Thursday, March 5, 2015

Geography is a must in the curriculum!!

Why geography is important in the curriculum

From time to time I come across writings that set out to articulate the nature of modern geography and why it is important that geography is an integral and critical part of any school curriculum. In 2006 AGTA had an attempt at such a document when it produced and circulated the document, 'Australia needs Geography'.

It is especially pleasing when you come across a piece of work that affirms ones thinking and says it far more concisely and eloquently than one can. The following excerpts from an blog posting by Sean Hampton-Cole from South Africa is just that. A wonderfully articulated description of what modern geography is and why it should be taught in schools. It is important to note that the majority of quotes in the article are from a publication by The Geographical Association titled; A Different View  If you want to read the whole piece just click here.


Why Geography is Good For You (And why you should take it at school)

Don’t take Geography if you want to know what the capitals of the world’s countries are. Don’t take it if you’re interested in the major imports and exports of Tajikistan. And stay away from Geography if you like knowing the location of major rivers, mountains and deserts. These things are not Geography. They may have been half a century ago. But this is not what Geography is today.
Geography is the biggest, most relevant, most future-focused and dynamic subject there is. You literally study everything there is on planet earth – both the natural elements and the human. It encompasses elements of Biology, History, Economics, Mathematics and huge chunks of Science. It is also both a practical and a deeply philosophical subject.
Yes, the subject matter is diverse – everything from tropical cyclones to volcanoes, from the dynamics of cities to population pyramids. But there’s also a lot more…  Geography gives us a ‘zoom lens’ to think with.
‘Thinking geographically is a uniquely powerful way of seeing the world … thinking geographically … provide[s] a language – a set of concepts and ideas – that can help us see the connections between places and scales that others frequently miss.’ (Peter Jackson, Professor of Human Geography)
Geographers are experts in the twin skills of analysis and synthesis. That is: they can break down an issue to see how it works by studying its parts, and they can put a range of factors together in order to understand how things function as an integrated whole.
‘Geography is a fundamental fascination. It is also a core component of a good education. … [and] one of humanity’s big ideas … Its ambition is absurdly vast..’ (Alastair Bonnett, Professor of Geography)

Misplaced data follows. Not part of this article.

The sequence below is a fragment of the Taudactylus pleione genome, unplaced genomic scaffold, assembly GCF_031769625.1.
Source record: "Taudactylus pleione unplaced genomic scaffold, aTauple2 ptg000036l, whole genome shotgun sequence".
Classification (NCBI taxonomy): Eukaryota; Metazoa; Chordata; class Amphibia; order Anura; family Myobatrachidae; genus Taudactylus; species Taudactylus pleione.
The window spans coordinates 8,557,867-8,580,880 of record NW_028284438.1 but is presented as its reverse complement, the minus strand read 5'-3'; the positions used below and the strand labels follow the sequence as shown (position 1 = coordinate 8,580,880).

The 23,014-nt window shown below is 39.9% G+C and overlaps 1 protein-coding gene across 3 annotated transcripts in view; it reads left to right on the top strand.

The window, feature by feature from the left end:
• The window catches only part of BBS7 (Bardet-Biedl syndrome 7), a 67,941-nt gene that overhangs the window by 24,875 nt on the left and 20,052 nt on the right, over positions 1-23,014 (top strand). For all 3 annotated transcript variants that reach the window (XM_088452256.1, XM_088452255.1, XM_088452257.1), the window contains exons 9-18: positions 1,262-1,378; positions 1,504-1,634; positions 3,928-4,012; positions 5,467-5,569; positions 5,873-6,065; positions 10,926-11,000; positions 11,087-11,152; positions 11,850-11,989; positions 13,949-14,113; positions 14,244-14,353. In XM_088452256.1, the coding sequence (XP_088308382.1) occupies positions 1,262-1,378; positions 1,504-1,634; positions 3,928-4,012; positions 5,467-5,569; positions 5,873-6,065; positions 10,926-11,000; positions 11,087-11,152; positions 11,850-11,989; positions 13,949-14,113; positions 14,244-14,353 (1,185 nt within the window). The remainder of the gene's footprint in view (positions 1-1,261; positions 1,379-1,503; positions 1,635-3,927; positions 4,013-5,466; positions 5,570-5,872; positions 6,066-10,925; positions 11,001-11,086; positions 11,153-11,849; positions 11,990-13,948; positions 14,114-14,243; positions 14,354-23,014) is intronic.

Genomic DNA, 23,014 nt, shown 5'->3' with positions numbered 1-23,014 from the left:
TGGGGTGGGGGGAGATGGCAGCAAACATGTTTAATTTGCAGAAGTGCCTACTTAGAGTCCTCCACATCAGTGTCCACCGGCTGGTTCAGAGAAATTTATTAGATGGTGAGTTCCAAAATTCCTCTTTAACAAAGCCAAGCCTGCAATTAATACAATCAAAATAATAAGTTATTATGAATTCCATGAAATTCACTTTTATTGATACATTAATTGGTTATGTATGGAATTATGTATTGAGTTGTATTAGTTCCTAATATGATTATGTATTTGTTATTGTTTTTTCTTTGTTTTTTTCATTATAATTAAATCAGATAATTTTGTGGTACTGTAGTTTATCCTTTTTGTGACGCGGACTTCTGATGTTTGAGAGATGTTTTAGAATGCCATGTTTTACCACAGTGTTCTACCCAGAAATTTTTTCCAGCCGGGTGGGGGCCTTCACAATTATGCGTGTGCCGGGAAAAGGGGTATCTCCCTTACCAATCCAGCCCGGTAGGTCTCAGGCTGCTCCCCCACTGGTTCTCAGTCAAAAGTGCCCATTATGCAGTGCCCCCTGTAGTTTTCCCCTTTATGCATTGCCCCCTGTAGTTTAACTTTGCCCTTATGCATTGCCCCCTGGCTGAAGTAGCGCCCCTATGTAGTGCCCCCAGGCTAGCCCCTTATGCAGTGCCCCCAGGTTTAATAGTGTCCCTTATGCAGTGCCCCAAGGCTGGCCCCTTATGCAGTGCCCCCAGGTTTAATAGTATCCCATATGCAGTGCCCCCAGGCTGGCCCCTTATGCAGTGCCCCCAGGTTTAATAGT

Perhaps most importantly, Geography gives you a sense of how everything fits together and is connected with everything else. Another important theme that runs through Geography is the idea of BALANCE. 
Geographers constantly encounter things that have not yet fully been explored or understood. We are honest about not knowing everything and so are able to change our minds when we discover new evidence. In teaching us how to think more clearly, Geography also enables us to be less judgemental and more open-minded. It also teaches us to follow the scientific method by trying to find, interpret and evaluate evidence.
Geography is just plain interesting and it stimulates the curiosity to find out more.
‘You can travel the seas, poles and deserts and see nothing. To really understand the world you need to get under the skin of the people and places. In other words, learn about geography. I can’t imagine a subject more relevant in schools. We’d all be lost without it.’ (Michael Palin, actor, writer, traveler and Past President of the Royal Geographical Society)
‘Geography presents young people with real issues, globally and locally, giving them voice and reason to speak up. This subject never stays still, constantly remoulding itself to reflect changes in the world. This is why teachers and students love it so much!’ (Dee Saran, Geography Teacher)
I can guarantee you that in the next ten years every company in the world will have a geographical department. Knowing about the world is the future. (Juliet Ransom – Matriculant)
 Thanks for this terrific article Sean. You may also be interested in Sean's Slideshare on What geography really teachers us - have a look!

On the same theme, here is an interview with a geographer who tells us it's more than state capitals and shares how math can help kids and parents map and explore the world, 

I was also particularly impressed by The top 10 reasons to study geography from Canadian Geographic.The 'Why Study Geography' video from the UK Royal Geographical Society is also a great resource to advocate for geography.

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